Mamone’s name came up again this week because she was one of the names listed on a federal subpoena asking the state Department of Commerce to turn over any of its communications with The Greenbrier, The Greenbrier Classic or Old White Charities, all of which have been under Governor Justice’s private stewardship.
Contacted on Friday afternoon, Mamone cut an introduction short right when the topic of the subpoena came up.
“Let me just stop you right there. I cannot talk right now. I am at the office,” she said. “If you could call me later, after hours, that would be great.”
A followup call after 5 p.m. went to voicemail.
Neighbors Loving Neighbors
Mamone could probably answer a lot of questions.
The Greenbrier’s website described Neighbors Loving Neighbors as a designated 501(c)3 organization, but it’s unclear if it was officially registered that way anywhere else.
Old White Charities listed “Neighbors Loving Neighbors” as a trade name from Sept. 1, 2016, to Jan. 24, 2017, on its Secretary of State registration.
Donations came not only from average West Virginians, but also from high-profile athletes such as Charles Barkley, Phil Mickelson, Bubba Watson and Jerry West.
“It’s been amazing how many people have already stepped up and asked what they could do to help,” Mamone stated in an Oct. 7, 2016, press release describing the work of the organization. “Neighbors Loving Neighbors gives them that opportunity, and provides hope to those who need it so much right now.”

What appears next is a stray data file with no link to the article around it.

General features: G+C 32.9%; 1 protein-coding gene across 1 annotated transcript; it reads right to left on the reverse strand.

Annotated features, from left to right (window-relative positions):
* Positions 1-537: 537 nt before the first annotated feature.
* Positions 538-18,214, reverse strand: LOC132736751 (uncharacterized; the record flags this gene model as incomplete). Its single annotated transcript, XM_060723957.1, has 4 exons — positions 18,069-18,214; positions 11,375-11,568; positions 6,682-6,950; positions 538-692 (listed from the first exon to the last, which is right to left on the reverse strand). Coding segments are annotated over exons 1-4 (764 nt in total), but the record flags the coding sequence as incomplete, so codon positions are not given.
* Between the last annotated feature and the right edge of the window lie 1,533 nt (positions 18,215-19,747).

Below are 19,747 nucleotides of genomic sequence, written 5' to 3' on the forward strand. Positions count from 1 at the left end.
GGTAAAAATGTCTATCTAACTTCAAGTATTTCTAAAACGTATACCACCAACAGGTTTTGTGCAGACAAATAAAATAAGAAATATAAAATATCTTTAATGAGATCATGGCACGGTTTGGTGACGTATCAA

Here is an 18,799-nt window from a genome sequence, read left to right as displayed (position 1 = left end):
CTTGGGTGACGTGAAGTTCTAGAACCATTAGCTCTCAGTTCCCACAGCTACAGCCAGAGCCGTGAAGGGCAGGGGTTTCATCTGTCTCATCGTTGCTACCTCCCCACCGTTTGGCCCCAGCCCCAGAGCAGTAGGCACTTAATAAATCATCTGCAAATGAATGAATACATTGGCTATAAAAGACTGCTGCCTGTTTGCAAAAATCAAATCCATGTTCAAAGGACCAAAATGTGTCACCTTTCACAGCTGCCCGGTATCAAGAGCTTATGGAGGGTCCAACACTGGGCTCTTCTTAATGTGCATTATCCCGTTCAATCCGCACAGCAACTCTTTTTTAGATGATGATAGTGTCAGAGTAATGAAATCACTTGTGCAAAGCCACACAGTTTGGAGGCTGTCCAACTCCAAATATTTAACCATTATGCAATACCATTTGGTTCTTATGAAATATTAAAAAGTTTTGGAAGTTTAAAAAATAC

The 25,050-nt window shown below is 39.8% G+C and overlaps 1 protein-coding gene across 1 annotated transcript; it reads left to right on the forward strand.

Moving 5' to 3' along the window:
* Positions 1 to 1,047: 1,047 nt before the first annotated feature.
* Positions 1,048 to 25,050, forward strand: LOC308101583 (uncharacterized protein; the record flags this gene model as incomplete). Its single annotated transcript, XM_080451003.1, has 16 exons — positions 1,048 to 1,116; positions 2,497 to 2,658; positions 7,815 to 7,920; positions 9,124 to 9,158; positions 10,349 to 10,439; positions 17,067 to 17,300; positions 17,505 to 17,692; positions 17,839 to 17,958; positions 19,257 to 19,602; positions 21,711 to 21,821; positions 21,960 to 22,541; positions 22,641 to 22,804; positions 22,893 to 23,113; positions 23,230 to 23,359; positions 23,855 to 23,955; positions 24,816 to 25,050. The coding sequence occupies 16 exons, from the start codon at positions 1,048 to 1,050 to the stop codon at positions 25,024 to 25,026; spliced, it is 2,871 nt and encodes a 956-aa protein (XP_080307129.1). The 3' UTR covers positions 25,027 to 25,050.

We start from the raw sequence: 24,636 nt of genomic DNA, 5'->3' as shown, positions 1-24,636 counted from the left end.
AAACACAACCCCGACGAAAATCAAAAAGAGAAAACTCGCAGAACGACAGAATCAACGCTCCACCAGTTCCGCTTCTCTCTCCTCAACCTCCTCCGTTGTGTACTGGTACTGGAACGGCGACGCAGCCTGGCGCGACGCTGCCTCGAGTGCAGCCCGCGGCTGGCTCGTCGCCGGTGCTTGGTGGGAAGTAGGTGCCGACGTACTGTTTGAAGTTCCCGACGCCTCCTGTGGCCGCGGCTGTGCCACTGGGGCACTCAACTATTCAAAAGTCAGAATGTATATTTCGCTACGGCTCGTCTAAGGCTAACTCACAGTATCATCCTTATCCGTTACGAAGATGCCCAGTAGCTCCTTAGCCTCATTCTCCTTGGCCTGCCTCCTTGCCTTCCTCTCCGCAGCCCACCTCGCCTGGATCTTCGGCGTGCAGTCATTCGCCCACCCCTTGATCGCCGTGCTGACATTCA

Neighbors Loving Neighbors described rebuilding or repairing more than 900 homes across the state.
It also described rebuilding the gymnasium in flooded Richwood. The contractor on that project was Pinnacle, run by Habibi’s husband Tony. Neighbors Loving Neighbors also spearheaded a new development in Richwood called Faith Villas.
Some news reports described Neighbors Loving Neighbors as raising $3 million or more, just in the first few months after the flood.
The federal financial filings for Old White Charities doesn’t show near that much coming in or going out. The filings show incoming grants and contributions of just $8,455 in 2016 and $484,984 in 2017.